Learning and listening

IMG_6105I’ve been busy with some lovely opportunities to share knowledge, and more importantly, listen to what others think about concussion, sports and the media.

Speaking as part of a panel of journalists at the American Academy of Neurology’s Sports Concussion Conference provided an impact chance to hear from neurologists. Quick summary: many feel the media is doing so-so job in communicating medical information. They’re wondering why facts are wrong, studies misinterpreted, and news reports are too short. And their definition of media is everything: bloggers, tweeters, reporters, even athletes themselves who are interviewed. I believe very much in both sides of that free speech equation, professional media and citizen-driven media, as they have different roles to play in getting out information, thoughts and opinion. There are powerful journalists who are good at what they do, and there are bloggers/social media types who do great jobs too in serving the public. And yes, the other side is true too, there are incompetent journalists and non-professionals. It was good to hear from the neurology community about their perceptions, as it can help me think about being a better journalist and college professor.

The other side had their thoughts heard at the Association for Women in Sports Media‘s annual convention, where Dr. Kutcher presented on concussion/sports neurology for media, and we took some questions afterwards. The whole concept of privacy for famous athletes, as in…do we in the media have a right to know a player’s medical status/diagnosis?… is something the medical profession and journalists probably will not agree on. We seek information. The medical community is sworn to protect their patients. Having these debates, which are totally smart, friendly, and actually fun, helps both sides think about what the other is trying to do. They are important, because the media may need to think more about the impact on athletes as people, and the medical community may think why we are looking for that information.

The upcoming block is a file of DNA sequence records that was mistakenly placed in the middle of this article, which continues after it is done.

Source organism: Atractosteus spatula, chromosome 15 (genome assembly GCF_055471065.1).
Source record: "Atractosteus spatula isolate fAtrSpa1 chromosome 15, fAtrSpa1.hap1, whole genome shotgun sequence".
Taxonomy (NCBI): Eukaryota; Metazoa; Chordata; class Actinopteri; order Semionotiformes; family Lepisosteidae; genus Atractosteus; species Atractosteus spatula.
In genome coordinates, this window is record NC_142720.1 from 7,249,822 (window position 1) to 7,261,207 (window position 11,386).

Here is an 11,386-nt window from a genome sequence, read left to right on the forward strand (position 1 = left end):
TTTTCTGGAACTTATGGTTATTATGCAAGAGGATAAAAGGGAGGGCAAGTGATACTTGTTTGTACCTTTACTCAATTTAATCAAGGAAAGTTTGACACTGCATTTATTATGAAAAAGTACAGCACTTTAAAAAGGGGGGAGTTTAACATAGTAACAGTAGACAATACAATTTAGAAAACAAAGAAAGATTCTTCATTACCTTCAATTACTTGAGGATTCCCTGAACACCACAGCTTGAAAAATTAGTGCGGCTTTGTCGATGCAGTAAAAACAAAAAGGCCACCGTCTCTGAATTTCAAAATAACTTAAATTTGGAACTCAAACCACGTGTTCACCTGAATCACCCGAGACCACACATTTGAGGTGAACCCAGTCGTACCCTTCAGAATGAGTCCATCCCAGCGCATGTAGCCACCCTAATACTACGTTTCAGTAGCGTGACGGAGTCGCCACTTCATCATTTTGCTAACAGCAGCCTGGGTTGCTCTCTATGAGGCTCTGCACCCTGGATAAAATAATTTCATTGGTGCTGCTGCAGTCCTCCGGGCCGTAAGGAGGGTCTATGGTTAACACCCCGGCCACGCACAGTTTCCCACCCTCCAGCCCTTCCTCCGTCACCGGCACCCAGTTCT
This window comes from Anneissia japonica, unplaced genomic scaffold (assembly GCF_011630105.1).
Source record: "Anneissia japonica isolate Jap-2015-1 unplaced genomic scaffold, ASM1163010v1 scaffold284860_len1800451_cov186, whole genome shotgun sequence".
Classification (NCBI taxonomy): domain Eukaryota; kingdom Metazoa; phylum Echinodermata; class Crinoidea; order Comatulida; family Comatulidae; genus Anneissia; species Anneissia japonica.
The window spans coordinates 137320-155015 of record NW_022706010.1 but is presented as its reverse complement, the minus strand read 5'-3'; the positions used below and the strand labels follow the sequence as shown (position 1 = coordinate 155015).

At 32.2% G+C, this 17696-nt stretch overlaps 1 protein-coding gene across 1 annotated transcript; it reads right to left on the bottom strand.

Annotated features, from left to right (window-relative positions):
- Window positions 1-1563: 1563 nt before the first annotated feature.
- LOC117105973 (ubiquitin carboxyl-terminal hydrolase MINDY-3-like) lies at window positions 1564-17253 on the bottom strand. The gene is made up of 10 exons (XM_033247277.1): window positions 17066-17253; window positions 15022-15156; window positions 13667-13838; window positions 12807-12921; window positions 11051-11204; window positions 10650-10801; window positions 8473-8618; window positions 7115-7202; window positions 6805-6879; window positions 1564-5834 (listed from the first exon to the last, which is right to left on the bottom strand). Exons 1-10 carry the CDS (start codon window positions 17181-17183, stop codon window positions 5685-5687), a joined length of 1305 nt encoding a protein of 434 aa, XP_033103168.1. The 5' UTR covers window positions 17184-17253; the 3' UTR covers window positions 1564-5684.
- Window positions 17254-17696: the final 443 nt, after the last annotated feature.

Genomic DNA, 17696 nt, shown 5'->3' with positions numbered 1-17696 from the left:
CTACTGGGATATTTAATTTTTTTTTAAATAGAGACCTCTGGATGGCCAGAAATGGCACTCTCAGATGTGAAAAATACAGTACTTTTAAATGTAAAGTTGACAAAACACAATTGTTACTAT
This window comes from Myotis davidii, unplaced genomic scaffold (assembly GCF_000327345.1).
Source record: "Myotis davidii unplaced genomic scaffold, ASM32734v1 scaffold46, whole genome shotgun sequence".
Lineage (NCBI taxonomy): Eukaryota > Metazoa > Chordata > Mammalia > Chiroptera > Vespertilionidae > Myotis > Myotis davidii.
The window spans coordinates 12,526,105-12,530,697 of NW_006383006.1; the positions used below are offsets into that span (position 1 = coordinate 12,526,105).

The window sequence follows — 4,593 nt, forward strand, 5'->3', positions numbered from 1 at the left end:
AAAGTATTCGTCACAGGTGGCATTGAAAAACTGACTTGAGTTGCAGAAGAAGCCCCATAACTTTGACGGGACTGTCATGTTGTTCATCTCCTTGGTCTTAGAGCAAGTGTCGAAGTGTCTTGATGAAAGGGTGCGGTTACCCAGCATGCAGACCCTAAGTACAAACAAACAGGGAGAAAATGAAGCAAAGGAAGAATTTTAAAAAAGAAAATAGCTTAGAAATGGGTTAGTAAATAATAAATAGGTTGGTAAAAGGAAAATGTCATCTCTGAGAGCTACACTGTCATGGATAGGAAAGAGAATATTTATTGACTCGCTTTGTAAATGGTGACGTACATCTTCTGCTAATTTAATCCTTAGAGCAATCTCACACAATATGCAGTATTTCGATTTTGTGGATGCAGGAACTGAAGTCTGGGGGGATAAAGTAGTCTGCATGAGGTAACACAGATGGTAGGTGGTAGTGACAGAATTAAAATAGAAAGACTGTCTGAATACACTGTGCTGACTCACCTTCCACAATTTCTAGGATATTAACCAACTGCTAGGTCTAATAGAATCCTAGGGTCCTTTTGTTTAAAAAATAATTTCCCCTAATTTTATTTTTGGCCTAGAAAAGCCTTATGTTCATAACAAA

On to the next adventures…

My time as a Knight-Wallace fellow at the University of Michigan is now at an end. It has been a very interesting year, with unexpected twists and turns, taking me to places where I learned something new each time. I thank everybody at the University of Michigan, KWF program director Charles Eisendrath, the hard-working Birgit Rieck (us Germans know no other way!), and everybody at Wallace house. I also want to send a heartfelt thank you to my classmates in the fellowship (hate the term fellow Fellows – can’t go there) for being such amazing people to learn from. I love you all and look forward to being part of your lives forever.

A gigantic hug of appreciation to Dr. Jeff Kutcher, Courtney, Steve, Bruno, Brandy and everybody at UM NeuroSport and the neuropsych departments. Your generosity of time and spirit let me into a whole new world. You’ve not seen the last of me. 🙂

My professors, Dr. Shirli Kopleman, Landon Little, Sherman Clark, Chris McNamara were all lovely. My friend and great advisor Dr. Andy Markovits is a font of ideas and enthusiasm. You never travel a journey alone, and I thank everybody for their help, kindness, patience and encouragement.

It’s time to move on to the next chapter, and I am excited to see where life will take me.



The KWF crew on top of Sao Paolo.
The KWF crew on top of Sao Paolo.